When we "meet our grief bravely" – the healing begins

The board of Örninn with Allison Gilbert in the middle …

The board of Örninn with Allison Gilbert in the middle holding her latest book Listen, World! which came to be an 11 year long project in her life. Photo/Sent to mbl.is

Dóra Ósk Halldórsdóttir

“The things Örninn is doing is a game-changer for grieving children in this country,” says the journalist and author Allison Gilbert , who is the main speaker in a seminar held by the organization today at Vídalínskirkja in Garðabær, but today is the Children's Grief Awareness Day. The seminar starts at 12 o’clock and the president of Iceland, Guðni Th. Jóhannesson , will launch the seminar followed by Gilbert’s presentation about working with grief. Later today at 17:30 pm there will be a moment in the church where loved ones are remembered with music.


Örninn was founded in 2018 by Heiðrún Jensdóttir and rev. Jóna Hrönn Bolladóttir for children who have lost a loved one and their families. It all started because Jensdóttir had lost her grown up son and found that there were no programs or assistance for his 10 year old daughter to get help to deal with her grief. She started doing research on grief associations and then she decided to start Örninn with Bolladóttir.

There are meetings monthly during winter and in the summer there are weekend trips with children where they get tools that help them deal with grief and the idea is to focus on hope and joy. Now there have seven groups of children gone to the countryside for a weekend and in 2021 a group started in Akureyri, serving the northern part of Iceland. Rev. Matthildur Bjarnadóttir, who is a grief councellor as well, is the manager of the work of the association.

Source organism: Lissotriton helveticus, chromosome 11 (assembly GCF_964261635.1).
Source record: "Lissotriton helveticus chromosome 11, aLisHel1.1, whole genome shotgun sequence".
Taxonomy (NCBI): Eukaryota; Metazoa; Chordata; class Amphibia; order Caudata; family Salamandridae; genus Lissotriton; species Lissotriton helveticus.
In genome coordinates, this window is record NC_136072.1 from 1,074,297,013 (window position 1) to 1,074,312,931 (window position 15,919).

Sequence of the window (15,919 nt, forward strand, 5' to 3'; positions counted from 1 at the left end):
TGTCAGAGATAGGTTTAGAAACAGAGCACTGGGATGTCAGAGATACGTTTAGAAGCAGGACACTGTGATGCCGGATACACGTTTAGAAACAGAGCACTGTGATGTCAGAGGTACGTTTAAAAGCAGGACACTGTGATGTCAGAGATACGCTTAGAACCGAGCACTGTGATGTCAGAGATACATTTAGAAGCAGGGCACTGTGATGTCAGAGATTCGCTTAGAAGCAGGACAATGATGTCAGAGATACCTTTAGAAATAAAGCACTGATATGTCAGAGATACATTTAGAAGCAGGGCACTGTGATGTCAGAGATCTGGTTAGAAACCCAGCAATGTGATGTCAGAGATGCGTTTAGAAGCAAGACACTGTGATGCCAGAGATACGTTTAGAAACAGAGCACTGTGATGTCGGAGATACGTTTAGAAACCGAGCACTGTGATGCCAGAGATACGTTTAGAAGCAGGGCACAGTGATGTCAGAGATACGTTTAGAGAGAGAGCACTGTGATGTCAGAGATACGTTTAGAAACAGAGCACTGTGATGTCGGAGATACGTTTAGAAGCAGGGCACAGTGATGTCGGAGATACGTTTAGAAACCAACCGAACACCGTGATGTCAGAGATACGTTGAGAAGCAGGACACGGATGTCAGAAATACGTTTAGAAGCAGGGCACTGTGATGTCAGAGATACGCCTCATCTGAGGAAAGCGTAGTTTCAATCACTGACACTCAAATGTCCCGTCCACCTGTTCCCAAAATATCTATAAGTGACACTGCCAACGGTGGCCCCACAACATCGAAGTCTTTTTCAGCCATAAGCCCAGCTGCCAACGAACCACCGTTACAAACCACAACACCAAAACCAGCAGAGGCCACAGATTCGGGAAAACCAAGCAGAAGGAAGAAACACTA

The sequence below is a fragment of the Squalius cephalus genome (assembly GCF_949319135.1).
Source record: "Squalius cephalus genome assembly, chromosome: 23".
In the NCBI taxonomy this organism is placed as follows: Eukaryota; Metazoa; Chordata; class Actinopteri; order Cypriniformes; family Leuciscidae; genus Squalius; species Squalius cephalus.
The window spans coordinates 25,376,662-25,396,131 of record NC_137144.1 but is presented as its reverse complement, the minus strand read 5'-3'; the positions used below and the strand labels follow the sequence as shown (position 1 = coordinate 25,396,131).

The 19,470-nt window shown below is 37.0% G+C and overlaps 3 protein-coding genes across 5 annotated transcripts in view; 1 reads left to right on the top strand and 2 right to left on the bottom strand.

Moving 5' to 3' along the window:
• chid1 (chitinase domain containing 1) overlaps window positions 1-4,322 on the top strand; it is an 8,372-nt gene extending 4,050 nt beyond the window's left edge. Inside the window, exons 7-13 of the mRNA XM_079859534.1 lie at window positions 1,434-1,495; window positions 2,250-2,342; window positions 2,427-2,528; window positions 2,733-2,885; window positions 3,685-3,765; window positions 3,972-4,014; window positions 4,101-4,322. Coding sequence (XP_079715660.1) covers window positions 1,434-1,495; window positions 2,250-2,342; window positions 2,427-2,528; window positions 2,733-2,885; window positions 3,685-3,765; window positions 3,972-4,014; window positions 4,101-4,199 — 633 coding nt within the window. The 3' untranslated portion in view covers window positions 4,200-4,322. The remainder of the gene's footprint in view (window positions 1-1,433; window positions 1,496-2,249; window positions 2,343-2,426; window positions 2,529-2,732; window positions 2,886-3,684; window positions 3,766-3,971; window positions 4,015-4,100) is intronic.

Sought after speaker worldwide

Allison Gilbert is a known journalist in her home country, the United States, and the author of many books. Her passion is helping and supporting grieving children and she has done a lot of work in that field. She is on the advisory board of one of the most preeminent organisations to support grieving military families called TAPS, that stands for Tragedy Assistance Program for Survivors. It is the leading organisation assisting military families in the United States. She was also on the board of directors on the National Alliance of Children’s Grief (NACG). “I am very proud to have served on that board,” she says.

Allison Gilbert is a renowned journalist and author and a …

Allison Gilbert is a renowned journalist and author and a sought after speaker worldwide. Photo sent to mbl.is